Americans with Disabilities Act of 1990
"We have created an image of disabled people that is perhaps the greatest barrier they face. We see the disability—the chrome and the leather, the guide dog, the hearing aid, the crutches—and look the other way. Just as we cannot seem to see the man in the policeman, so imposing are the uniform and the cultural expectations that go with it, so we cannot see the woman in the wheelchair. We do not see, nor do we look to find, her abilities, interests, and desires."
-Frank Bowe, 1978
People often fear differences. People with disabilities—whether physical or mental—have been regarded over the last centuries with either pity or fear. Society did not often believe a blind woman, a deaf man or a wheelchair-bound child could contribute to society. They were often denied basic civil rights.
A Time for Change
Attitudes started to change in the 20th century. Changes were made after many permanently injured soldiers came home from both world wars as well as Korea and Vietnam.
During the civil rights reform-minded era of the 1960s, ideas began to change not only about race and gender but also about age and ability. People became more aware of past discrimination. They became more aware of ways to correct these wrongs. Social changes in funding and programs that started with the Social Security Act in 1935 continued into the 1960s and 1970s, and these bills began to address various aspects of disabled people’s lives and needs.
For people with disabilities, often their causes and issues had been kept from public view because of their difficulty with mobility or communication. People often saw their inabilities rather than their capabilities. That began to change, however. People with disabilities begin to protest discrimination. They organized to create change, and society began to consider their needs and rights. People with special needs were no longer “the hidden minority.”
A Dark Past
The changes that began in the 1950s and '60s were badly needed. For people born with disabilities before the changes began to occur, life could be very difficult.
In 1900 students in Iowa and elsewhere in the nation went to special schools or institutions if they had mental or physical disabilities. Iowa children had to leave their families and move to Vinton to attend the School for the Blind or Council Bluffs to attend the School for the Deaf. If a child had a mental disability, he or she might go to the Iowa Institution for Feeble-Minded Children in Glenwood. The mission of this school stated that it wanted “to make each child as nearly self-supporting as practicable.”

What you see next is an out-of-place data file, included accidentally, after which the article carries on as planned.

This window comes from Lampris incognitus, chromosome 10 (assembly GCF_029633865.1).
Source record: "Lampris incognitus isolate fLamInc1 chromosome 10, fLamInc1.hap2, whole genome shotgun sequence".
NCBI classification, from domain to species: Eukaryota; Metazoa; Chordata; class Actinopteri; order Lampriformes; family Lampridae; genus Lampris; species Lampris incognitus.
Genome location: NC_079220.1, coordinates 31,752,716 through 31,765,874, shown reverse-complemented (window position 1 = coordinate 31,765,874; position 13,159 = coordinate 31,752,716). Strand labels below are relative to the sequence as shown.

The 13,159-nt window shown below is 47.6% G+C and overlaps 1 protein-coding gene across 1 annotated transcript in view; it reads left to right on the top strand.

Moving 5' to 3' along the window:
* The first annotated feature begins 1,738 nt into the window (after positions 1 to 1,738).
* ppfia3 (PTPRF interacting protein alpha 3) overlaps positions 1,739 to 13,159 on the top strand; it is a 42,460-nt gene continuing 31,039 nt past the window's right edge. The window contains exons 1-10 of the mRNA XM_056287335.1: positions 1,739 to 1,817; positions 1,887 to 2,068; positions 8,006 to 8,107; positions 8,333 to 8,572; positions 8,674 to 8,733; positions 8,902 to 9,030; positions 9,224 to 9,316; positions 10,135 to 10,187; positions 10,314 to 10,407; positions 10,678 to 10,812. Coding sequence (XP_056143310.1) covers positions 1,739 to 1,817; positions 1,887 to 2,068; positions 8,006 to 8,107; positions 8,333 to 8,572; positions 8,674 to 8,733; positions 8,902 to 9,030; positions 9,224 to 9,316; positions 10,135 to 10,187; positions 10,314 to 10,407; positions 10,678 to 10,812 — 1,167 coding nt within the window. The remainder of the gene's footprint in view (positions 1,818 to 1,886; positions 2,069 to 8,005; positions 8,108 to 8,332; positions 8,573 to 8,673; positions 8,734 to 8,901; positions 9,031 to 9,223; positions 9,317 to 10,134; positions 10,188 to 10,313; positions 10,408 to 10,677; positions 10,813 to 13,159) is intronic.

In 1930 Dr. D. W. Smouse donated a third of a million dollars to build a special school for disabled children. The Smouse School in Des Moines was the first school in the nation built specifically for disabled children, especially those with polio. This school had special construction—such as a long circular ramp—for children with wheelchairs and crutches. Railings were installed in every room.
A Brother Helps
In 1990 Iowa’s Senator Tom Harkin was one of the authors of the Americans with Disabilities Act (ADA). Senator Harkin was interested in the quality of life for people with disabilities because of his own personal experiences growing up with his brother. Frank Harkin, the senator's brother, had lost his hearing at a young age.
On July 26, 1990, over 3,000 people gathered on the White House lawn in Washington, D.C. and watched the signing of the American with Disabilities Act. ADA is now considered civil rights legislation—to make life for people with disabilities more fair and just. The purpose of ADA is to help people experience “full inclusion into the mainstream of American life.” The ADA protects the civil rights of over 57 million Americans with physical and mental disabilities.
What Does it Mean?
The law addressed employment, public services, public accommodations and telecommunications. In other words, society was now required to remove traditional and perhaps unintentional barriers and provide equal access for all disabled people.
The spirit of ADA was collaboration and cooperation, not coercion. This meant that businesses and schools should work together to guarantee disabled people’s rights. These adjustments or accommodations were not to pose “an undue burden” (not too much time and expense).
One area affected by ADA was employment. People were not to be denied a job because of their disability. Another phrase was “reasonable accommodation.” In the job hiring process or the work itself, some adjustments may have to be made to help the disabled person complete the work.
Another part of ADA was public accommodations. Businesses and organizations such as hotels, restaurants, theaters, stores, sports stadiums, funeral homes, hospitals, buses, trains, parks, schools, nursing homes and day care centers were not to discriminate based on a disability. The phrase used was “full and equal enjoyment.”
With the passage of the ADA the public has become accustomed to parking spaces for disabled people, special entry ramps and door entrances, curb cuts, elevators with Braille floor designations, and specially designed restroom facilities. The physical changes have been important in the day-to-day lives of the disabled. Additionally, ADA has encouraged the general public to become more observant and thoughtful of the rights of people with special needs.
- Stephen L. Percy, Disability, Civil Rights, and Public Policy: The Politics of Implementation. Tuscaloosa, Alabama: The University of Alabama Press, 1989.
- Paul Wehman, The ADA Mandate for Social Change. Baltimore, Maryland: Paul H. Brookes Publishing Company, 1993.
- Sen. Tom Harkin, US Senate webpage, https://www.congress.gov/member/thomas-harkin/H000206, 2005
- "The Americans with Disabilities Act of 1990", US Department of Justice. https://www.ada.gov/2010_regs.htm